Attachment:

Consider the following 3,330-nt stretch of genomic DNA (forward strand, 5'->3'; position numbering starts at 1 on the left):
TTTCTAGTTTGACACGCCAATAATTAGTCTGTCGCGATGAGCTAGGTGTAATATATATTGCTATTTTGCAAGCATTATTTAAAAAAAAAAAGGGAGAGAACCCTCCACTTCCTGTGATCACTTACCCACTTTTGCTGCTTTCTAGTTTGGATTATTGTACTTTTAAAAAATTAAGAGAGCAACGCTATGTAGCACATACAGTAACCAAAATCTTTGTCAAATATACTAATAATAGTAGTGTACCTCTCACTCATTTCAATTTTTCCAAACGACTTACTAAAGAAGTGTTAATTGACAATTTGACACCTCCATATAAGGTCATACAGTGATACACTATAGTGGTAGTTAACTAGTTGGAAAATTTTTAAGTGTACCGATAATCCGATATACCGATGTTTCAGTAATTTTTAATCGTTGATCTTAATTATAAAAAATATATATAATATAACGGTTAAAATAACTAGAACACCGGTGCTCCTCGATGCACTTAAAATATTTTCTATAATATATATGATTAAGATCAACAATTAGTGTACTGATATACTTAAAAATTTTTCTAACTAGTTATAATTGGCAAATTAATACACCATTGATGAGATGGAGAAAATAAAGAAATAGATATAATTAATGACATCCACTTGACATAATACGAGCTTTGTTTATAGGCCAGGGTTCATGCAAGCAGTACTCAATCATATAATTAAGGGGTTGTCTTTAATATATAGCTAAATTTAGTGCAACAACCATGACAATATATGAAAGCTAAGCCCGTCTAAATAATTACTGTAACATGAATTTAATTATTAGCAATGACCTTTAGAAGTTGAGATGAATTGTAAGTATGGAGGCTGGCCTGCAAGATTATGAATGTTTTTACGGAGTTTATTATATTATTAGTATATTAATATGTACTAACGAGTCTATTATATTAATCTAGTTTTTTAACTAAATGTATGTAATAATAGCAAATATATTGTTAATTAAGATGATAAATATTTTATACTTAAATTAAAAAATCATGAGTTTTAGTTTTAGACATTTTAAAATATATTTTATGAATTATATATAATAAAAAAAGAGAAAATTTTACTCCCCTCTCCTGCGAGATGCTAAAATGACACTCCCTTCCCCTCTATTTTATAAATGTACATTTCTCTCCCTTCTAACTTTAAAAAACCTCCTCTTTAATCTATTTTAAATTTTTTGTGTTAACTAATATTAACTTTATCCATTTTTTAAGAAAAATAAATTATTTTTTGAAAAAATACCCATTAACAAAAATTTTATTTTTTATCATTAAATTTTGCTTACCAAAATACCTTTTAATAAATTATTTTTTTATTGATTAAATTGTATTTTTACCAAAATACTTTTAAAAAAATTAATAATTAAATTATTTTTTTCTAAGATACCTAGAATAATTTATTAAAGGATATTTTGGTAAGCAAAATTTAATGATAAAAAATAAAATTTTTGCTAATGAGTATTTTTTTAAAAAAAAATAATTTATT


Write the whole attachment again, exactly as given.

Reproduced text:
Consider the following 3,330-nt stretch of genomic DNA (forward strand, 5'->3'; position numbering starts at 1 on the left):
TTTCTAGTTTGACACGCCAATAATTAGTCTGTCGCGATGAGCTAGGTGTAATATATATTGCTATTTTGCAAGCATTATTTAAAAAAAAAAAGGGAGAGAACCCTCCACTTCCTGTGATCACTTACCCACTTTTGCTGCTTTCTAGTTTGGATTATTGTACTTTTAAAAAATTAAGAGAGCAACGCTATGTAGCACATACAGTAACCAAAATCTTTGTCAAATATACTAATAATAGTAGTGTACCTCTCACTCATTTCAATTTTTCCAAACGACTTACTAAAGAAGTGTTAATTGACAATTTGACACCTCCATATAAGGTCATACAGTGATACACTATAGTGGTAGTTAACTAGTTGGAAAATTTTTAAGTGTACCGATAATCCGATATACCGATGTTTCAGTAATTTTTAATCGTTGATCTTAATTATAAAAAATATATATAATATAACGGTTAAAATAACTAGAACACCGGTGCTCCTCGATGCACTTAAAATATTTTCTATAATATATATGATTAAGATCAACAATTAGTGTACTGATATACTTAAAAATTTTTCTAACTAGTTATAATTGGCAAATTAATACACCATTGATGAGATGGAGAAAATAAAGAAATAGATATAATTAATGACATCCACTTGACATAATACGAGCTTTGTTTATAGGCCAGGGTTCATGCAAGCAGTACTCAATCATATAATTAAGGGGTTGTCTTTAATATATAGCTAAATTTAGTGCAACAACCATGACAATATATGAAAGCTAAGCCCGTCTAAATAATTACTGTAACATGAATTTAATTATTAGCAATGACCTTTAGAAGTTGAGATGAATTGTAAGTATGGAGGCTGGCCTGCAAGATTATGAATGTTTTTACGGAGTTTATTATATTATTAGTATATTAATATGTACTAACGAGTCTATTATATTAATCTAGTTTTTTAACTAAATGTATGTAATAATAGCAAATATATTGTTAATTAAGATGATAAATATTTTATACTTAAATTAAAAAATCATGAGTTTTAGTTTTAGACATTTTAAAATATATTTTATGAATTATATATAATAAAAAAAGAGAAAATTTTACTCCCCTCTCCTGCGAGATGCTAAAATGACACTCCCTTCCCCTCTATTTTATAAATGTACATTTCTCTCCCTTCTAACTTTAAAAAACCTCCTCTTTAATCTATTTTAAATTTTTTGTGTTAACTAATATTAACTTTATCCATTTTTTAAGAAAAATAAATTATTTTTTGAAAAAATACCCATTAACAAAAATTTTATTTTTTATCATTAAATTTTGCTTACCAAAATACCTTTTAATAAATTATTTTTTTATTGATTAAATTGTATTTTTACCAAAATACTTTTAAAAAAATTAATAATTAAATTATTTTTTTCTAAGATACCTAGAATAATTTATTAAAGGATATTTTGGTAAGCAAAATTTAATGATAAAAAATAAAATTTTTGCTAATGAGTATTTTTTTAAAAAAAAATAATTTATT